By Paul Homewood
There’s been an interesting follow up to this story about the Pakistan floods at the end of August:
Readers will recall that the claim that one third of the country was under water immediately set off my BS detector, and I did a full analysis here, totally debunking it.
But just a couple of days after my piece, the BBC’s More or Less radio programme also looked at the claim, after some viewers had complained:
They interviewed an environmental scientist who checked out what the various satellite records indicated. His conclusion was that the true figure was that about 10% of the country had been affected by floods, and much of this was short term.
In fact, all the BBC had to do was what I did in a few minutes, and check what NASA were reporting:
It was plainly evident that nothing like a third of the country had flooded. Indeed a simple look at the map would have shown them that much of Pakistan is either mountainous or desert, which would be impossible to flood.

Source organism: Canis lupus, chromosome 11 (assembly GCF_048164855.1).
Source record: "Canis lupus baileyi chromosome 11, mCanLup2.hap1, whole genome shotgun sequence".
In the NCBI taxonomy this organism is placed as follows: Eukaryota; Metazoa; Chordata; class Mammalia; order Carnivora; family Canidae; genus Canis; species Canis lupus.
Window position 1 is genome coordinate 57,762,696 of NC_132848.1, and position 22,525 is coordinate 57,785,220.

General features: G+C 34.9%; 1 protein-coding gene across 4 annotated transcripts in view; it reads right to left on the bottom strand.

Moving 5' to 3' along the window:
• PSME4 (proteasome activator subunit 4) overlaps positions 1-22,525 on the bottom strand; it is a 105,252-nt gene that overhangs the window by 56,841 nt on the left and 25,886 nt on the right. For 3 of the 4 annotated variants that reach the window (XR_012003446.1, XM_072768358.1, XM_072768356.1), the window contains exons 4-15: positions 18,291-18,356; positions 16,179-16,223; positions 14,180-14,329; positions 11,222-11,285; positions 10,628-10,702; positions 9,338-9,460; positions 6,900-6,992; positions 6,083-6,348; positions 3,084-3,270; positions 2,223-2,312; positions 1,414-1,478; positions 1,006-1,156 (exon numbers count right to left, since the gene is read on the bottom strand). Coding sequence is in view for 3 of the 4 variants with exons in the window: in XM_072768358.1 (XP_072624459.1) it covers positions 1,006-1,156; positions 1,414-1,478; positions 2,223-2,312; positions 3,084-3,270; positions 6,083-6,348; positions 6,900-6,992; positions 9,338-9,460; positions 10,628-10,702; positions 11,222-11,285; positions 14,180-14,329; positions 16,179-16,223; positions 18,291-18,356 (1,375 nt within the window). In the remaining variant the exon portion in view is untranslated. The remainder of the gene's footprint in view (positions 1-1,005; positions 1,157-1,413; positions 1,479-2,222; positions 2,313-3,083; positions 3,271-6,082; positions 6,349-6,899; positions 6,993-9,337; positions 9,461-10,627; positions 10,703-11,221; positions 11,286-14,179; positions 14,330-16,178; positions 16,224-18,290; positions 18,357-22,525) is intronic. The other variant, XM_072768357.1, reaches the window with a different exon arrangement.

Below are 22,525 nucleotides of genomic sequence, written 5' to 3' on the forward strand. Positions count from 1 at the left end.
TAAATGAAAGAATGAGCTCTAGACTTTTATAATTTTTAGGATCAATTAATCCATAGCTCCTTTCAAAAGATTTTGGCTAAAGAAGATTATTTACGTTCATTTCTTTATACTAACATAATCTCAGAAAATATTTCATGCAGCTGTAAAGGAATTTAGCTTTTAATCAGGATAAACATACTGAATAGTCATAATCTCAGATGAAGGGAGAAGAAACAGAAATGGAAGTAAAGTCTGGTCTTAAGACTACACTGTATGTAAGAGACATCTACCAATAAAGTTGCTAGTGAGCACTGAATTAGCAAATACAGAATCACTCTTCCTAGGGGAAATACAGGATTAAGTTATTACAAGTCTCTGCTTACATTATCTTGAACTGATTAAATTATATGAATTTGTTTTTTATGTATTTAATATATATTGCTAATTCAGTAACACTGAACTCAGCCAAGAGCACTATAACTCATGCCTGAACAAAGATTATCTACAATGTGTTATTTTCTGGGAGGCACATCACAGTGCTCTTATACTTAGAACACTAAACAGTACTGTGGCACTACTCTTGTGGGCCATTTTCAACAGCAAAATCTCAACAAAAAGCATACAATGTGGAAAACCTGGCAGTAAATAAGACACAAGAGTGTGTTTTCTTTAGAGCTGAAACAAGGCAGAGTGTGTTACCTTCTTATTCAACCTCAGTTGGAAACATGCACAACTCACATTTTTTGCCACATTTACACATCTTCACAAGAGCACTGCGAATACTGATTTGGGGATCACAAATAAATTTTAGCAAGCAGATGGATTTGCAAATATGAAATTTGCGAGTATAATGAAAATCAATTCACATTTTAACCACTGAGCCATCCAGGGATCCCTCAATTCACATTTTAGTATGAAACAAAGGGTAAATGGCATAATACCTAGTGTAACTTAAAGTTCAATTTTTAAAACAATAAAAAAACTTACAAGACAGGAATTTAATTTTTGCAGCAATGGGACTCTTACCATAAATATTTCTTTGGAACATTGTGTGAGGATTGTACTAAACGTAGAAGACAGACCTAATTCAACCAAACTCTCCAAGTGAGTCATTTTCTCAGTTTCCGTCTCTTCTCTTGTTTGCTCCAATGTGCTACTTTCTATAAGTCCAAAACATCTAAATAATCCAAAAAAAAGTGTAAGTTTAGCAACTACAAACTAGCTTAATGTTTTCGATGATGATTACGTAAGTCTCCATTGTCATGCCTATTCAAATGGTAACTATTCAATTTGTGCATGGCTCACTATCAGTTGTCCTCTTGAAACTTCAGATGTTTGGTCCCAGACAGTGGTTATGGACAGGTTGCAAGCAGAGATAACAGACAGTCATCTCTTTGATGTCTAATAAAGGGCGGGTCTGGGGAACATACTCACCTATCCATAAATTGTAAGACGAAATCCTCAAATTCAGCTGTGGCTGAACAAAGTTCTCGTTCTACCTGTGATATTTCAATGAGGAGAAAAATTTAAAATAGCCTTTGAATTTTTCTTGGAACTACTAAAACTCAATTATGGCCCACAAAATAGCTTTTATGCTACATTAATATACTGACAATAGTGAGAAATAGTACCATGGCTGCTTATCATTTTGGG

They could also have checked with the UN disaster agency, OCHA, who were publishing regular reports on the flooding.
According to them, the area affected was 75000 sq km, or 9% of the country:
In fact, these are precisely the sort of checks the BBC should have carried out before making their absurd claim. One which anybody with an ounce of common sense, or integrity, would have immediately suspected was wrong.
It is doubly ironic that the BBC’s defence was that the one third claim had been widely reported across the media. This shows just how utterly corrupt most of the media is nowadays.
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November 13, 2022 at 11:30AM